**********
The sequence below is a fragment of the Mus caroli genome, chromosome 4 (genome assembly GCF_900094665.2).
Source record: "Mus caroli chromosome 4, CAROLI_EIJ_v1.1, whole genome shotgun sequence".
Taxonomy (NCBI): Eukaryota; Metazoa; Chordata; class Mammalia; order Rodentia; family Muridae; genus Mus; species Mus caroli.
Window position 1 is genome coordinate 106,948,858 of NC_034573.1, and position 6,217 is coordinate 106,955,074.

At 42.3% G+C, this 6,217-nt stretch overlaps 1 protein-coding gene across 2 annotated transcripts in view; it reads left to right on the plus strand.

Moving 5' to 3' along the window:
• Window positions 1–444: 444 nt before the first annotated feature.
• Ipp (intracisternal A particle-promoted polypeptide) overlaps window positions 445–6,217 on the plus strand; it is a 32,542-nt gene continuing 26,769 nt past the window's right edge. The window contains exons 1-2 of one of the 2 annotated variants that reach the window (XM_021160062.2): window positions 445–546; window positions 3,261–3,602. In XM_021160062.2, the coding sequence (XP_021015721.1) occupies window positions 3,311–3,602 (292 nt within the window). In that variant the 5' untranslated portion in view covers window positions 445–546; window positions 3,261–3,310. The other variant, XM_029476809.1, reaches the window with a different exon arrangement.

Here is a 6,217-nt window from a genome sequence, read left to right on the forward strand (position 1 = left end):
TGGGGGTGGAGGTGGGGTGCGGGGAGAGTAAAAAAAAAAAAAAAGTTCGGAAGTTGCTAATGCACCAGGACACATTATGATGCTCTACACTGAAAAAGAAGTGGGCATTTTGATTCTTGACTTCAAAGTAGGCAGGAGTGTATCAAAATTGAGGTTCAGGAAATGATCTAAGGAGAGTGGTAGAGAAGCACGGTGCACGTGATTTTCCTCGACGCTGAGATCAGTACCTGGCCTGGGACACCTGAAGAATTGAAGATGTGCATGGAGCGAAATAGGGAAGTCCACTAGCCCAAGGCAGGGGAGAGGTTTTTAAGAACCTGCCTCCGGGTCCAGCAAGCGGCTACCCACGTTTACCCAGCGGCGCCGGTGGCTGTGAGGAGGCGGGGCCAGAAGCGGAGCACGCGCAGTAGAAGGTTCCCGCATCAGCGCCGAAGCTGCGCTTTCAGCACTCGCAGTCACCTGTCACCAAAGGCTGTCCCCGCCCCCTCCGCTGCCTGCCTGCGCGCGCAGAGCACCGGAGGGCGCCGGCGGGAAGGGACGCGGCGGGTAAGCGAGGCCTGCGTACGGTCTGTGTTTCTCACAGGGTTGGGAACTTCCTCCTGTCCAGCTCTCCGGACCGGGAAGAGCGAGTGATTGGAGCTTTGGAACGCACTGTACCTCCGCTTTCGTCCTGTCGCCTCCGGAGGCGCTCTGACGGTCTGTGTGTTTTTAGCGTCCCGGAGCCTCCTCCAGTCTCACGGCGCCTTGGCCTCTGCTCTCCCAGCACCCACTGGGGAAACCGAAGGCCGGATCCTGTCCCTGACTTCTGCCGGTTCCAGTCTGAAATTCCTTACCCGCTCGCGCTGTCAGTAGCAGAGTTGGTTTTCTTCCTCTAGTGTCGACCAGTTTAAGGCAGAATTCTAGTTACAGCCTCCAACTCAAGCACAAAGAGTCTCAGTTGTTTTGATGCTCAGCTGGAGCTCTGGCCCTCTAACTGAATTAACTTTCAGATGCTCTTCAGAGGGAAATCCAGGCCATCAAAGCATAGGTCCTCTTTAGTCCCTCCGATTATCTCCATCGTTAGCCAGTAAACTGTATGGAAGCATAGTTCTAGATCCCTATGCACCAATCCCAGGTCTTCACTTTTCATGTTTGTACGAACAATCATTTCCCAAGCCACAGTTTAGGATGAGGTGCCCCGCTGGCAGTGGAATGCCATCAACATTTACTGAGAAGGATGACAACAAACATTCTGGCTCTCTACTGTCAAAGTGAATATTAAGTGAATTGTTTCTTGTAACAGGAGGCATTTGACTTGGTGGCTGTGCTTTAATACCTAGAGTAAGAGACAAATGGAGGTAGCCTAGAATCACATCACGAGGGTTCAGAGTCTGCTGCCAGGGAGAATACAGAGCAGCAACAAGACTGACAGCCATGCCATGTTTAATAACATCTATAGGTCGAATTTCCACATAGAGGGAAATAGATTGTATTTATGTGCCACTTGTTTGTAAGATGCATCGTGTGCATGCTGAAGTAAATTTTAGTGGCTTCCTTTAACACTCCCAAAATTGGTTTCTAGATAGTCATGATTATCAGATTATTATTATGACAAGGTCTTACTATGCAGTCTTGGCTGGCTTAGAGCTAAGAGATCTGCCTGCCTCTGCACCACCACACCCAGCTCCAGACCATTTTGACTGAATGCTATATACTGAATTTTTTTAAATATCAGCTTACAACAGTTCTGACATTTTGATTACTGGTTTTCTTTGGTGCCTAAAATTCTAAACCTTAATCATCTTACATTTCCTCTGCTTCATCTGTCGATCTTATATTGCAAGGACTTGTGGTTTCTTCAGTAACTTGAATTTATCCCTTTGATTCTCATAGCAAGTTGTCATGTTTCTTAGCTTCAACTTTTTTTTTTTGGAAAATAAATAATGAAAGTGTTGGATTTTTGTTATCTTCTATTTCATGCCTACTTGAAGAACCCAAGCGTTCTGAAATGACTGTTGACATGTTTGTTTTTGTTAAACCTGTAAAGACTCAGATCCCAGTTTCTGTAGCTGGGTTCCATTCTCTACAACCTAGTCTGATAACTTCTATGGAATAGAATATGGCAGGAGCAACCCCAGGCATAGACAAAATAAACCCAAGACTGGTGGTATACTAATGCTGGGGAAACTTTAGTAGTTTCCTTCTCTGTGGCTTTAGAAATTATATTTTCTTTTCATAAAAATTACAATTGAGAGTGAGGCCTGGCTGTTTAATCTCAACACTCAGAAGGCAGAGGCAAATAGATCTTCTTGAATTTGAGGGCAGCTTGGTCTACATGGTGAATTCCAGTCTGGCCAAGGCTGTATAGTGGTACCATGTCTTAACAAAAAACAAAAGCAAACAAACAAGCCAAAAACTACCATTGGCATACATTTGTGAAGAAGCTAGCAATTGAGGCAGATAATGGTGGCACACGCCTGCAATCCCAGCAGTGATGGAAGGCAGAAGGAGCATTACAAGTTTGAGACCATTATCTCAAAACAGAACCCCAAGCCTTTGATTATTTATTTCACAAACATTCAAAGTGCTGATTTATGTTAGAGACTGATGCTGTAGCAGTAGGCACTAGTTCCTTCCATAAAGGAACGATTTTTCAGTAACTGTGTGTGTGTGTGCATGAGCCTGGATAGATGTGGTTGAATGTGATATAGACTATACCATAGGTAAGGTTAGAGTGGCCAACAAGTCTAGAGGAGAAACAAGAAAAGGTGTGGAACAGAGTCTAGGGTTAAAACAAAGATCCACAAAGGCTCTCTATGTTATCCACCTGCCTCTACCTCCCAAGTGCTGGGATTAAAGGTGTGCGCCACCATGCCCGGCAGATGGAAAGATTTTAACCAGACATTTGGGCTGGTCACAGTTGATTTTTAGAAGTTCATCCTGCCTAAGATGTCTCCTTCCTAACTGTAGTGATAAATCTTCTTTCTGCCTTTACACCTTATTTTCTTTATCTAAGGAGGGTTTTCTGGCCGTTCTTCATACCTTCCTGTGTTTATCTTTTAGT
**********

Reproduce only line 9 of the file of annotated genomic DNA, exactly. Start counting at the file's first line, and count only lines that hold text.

Here is a 6,217-nt window from a genome sequence, read left to right on the forward strand (position 1 = left end):